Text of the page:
Option 2: Perform a partial migration – the only reasonable path when downtime is not really acceptable. In this approach we basically have to be strategic about the order in which we move resources so that we keep the application up and running as much as possible. It is the most complex approach but probably the one that most AWS EC2-Classic customers would need to take so we’ll focus on this for the remainder of the article.
When pursuing option 2 we need to be aware of one more piece of bad news that can complicate the process: security groups can’t be shared or visible between EC2-Classic and EC2-VPC. Why is that important? In a well architected solution security groups are critical for establishing allowed contact between the different layers of the application. Web servers for example would be started in a security group called webservers and the database security group allows inbound access on the correct port from any resource found in the webservers group – it does not care how many web servers exist there or what their individual IP addresses are. If security groups can’t be used to establish access rules between EC2-Classic and EC2-VPC then the only alternative is to create rules directly using individual public IP addresses for resources and that can get very, very messy. I won’t even go over that path because thankfully AWS recently gave us something to help manage all this.
In January 2015 AWS introduced a technology called ClassicLink – http://docs.aws.amazon.com/AWSEC2/latest/UserGuide/vpc-classiclink.html. ClassicLink, once enabled on a particular VPC, allows us to take individual EC2-Classic resources and make them appear as members of a security group in the VPC. From that point on we can create access rules between that security group and any other security groups in the VPC. EC2-Classic instances linked this way via ClassicLink can now directly access EC2-VPC resources via their private IP address – a much better way to manage security.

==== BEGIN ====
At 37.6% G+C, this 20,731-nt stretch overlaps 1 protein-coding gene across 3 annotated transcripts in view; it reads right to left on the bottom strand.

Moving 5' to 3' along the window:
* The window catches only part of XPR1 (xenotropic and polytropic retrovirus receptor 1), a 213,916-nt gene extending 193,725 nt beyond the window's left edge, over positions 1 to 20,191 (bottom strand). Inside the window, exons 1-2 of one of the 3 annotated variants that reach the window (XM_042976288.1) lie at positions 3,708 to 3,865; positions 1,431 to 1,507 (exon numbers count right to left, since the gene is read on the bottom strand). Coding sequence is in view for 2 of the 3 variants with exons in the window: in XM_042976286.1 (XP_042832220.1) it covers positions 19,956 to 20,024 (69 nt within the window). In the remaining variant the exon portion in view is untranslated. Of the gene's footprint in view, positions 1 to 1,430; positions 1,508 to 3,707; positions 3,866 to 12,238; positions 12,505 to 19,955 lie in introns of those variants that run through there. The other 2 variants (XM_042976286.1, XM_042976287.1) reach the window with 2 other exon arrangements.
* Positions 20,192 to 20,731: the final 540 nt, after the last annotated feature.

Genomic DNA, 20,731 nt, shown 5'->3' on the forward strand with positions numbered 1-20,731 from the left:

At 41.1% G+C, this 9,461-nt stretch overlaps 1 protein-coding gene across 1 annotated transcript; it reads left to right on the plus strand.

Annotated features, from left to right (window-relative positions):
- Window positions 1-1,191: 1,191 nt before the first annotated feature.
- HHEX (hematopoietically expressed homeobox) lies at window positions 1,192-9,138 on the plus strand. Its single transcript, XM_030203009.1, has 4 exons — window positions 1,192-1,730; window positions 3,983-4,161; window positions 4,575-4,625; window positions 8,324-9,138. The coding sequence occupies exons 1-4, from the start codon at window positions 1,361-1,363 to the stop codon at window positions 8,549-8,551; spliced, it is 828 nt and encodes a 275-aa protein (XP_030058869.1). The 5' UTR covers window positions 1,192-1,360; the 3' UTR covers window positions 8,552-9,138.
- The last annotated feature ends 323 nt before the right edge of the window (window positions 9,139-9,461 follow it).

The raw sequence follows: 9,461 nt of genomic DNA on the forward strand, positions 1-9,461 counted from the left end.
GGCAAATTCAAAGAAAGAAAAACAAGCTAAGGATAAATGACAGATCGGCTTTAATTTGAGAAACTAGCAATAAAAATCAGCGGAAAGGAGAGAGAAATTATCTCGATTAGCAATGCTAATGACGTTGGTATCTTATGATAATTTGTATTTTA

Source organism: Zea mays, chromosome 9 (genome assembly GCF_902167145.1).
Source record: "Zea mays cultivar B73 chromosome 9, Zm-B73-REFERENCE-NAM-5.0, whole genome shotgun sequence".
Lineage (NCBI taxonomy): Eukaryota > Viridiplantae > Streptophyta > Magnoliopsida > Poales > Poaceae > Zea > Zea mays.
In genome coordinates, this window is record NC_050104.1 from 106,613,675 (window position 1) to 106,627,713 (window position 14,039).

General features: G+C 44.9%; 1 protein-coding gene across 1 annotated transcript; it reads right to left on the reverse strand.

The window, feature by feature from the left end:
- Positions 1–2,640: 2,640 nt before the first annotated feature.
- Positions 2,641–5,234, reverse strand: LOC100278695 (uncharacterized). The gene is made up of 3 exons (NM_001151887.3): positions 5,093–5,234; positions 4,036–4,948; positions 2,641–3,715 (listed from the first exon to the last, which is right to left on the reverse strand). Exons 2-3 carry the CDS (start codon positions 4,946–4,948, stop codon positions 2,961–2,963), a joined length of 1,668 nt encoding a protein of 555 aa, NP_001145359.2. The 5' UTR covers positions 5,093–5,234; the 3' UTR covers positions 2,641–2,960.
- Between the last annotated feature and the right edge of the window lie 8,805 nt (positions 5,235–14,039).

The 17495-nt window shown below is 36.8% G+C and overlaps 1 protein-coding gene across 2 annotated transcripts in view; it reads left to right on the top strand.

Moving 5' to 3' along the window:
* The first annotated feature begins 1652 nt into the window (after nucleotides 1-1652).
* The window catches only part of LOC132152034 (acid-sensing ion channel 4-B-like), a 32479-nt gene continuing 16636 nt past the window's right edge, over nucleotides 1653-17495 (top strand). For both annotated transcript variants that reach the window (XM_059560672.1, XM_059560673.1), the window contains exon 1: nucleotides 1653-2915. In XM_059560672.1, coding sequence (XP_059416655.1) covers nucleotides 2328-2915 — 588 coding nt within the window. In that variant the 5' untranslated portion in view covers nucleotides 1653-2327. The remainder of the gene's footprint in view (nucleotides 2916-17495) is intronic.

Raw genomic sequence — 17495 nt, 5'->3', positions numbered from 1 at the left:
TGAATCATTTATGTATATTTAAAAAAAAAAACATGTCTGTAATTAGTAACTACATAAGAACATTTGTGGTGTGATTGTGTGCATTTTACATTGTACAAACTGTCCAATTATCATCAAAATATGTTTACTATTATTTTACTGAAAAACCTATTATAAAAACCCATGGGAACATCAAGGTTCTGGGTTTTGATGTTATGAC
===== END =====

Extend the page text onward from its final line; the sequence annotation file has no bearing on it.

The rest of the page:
I’d like to mention here something that can easily be missed in the ClassicLink documentation: much of what’s described there talks about how to enable a particular EC2-Classic resource to use ClassicLink. What about instances that are controlled automatically by auto scaling groups in EC2-Classic? What if we need them to automatically use ClassicLink so that they would belong in a particular security group in the VPC? Fortunately there is an answer for that as well as AWS allows us to modify the launch configuration in an auto scaling group such that each new instance started that way can be linked via ClassicLink according to the settings we need:
ClassicLink is indeed the key to the partial migration approach from option 2. Here are a few more resources about it that were recently made available by AWS:
AWS video from May 2015 called “Deep Dive: Amazon Virtual Private Cloud” (the link goes directly to the point where migrations with ClassicLink are described):
The set of slides that goes with the video presentation above:
If you look at the video & slides you’ll see that AWS suggests the following approach for a partial migration:
- first migrate any resources that are managed by AWS (such as RDS)
- next migrate your ELBs
- finally migrate individual instances
Why does this make sense? Using ClassicLink individual instances from EC2-Classic can connect to an AWS managed resource that now resides in the VPC (such as RDS) but if you first migrate the instances themselves then ClassicLink won’t help those VPC resources connect back to RDS in EC2-Classic – ClassicLink connections really only go one-way from EC2-Classic to EC2-VPC. You’d encounter the same problems that customers were faced with before ClassicLink was introduced – the need to work with public IP addresses without the benefit of security groups.
Here are some more AWS links that are relevant:
Migrating from a Windows Instance in EC2-Classic to a Windows Instance in a VPC
Migrating from a Linux Instance in EC2-Classic to a Linux Instance in a VPC
Migrating an Elastic IP Address from EC2-Classic to EC2-VPC (only possible in Amazon EC2 Query API, an AWS SDK, or the AWS CLI – not in the AWS console)
There you have it. I’ve mentioned here a variety of resources to help you with the migration from EC2-Classic to EC2-VPC. It’s certainly not a simple operation but if you’ll continue to be an AWS customer then EC2-VPC is the platform where you’ll want to continue building your applications.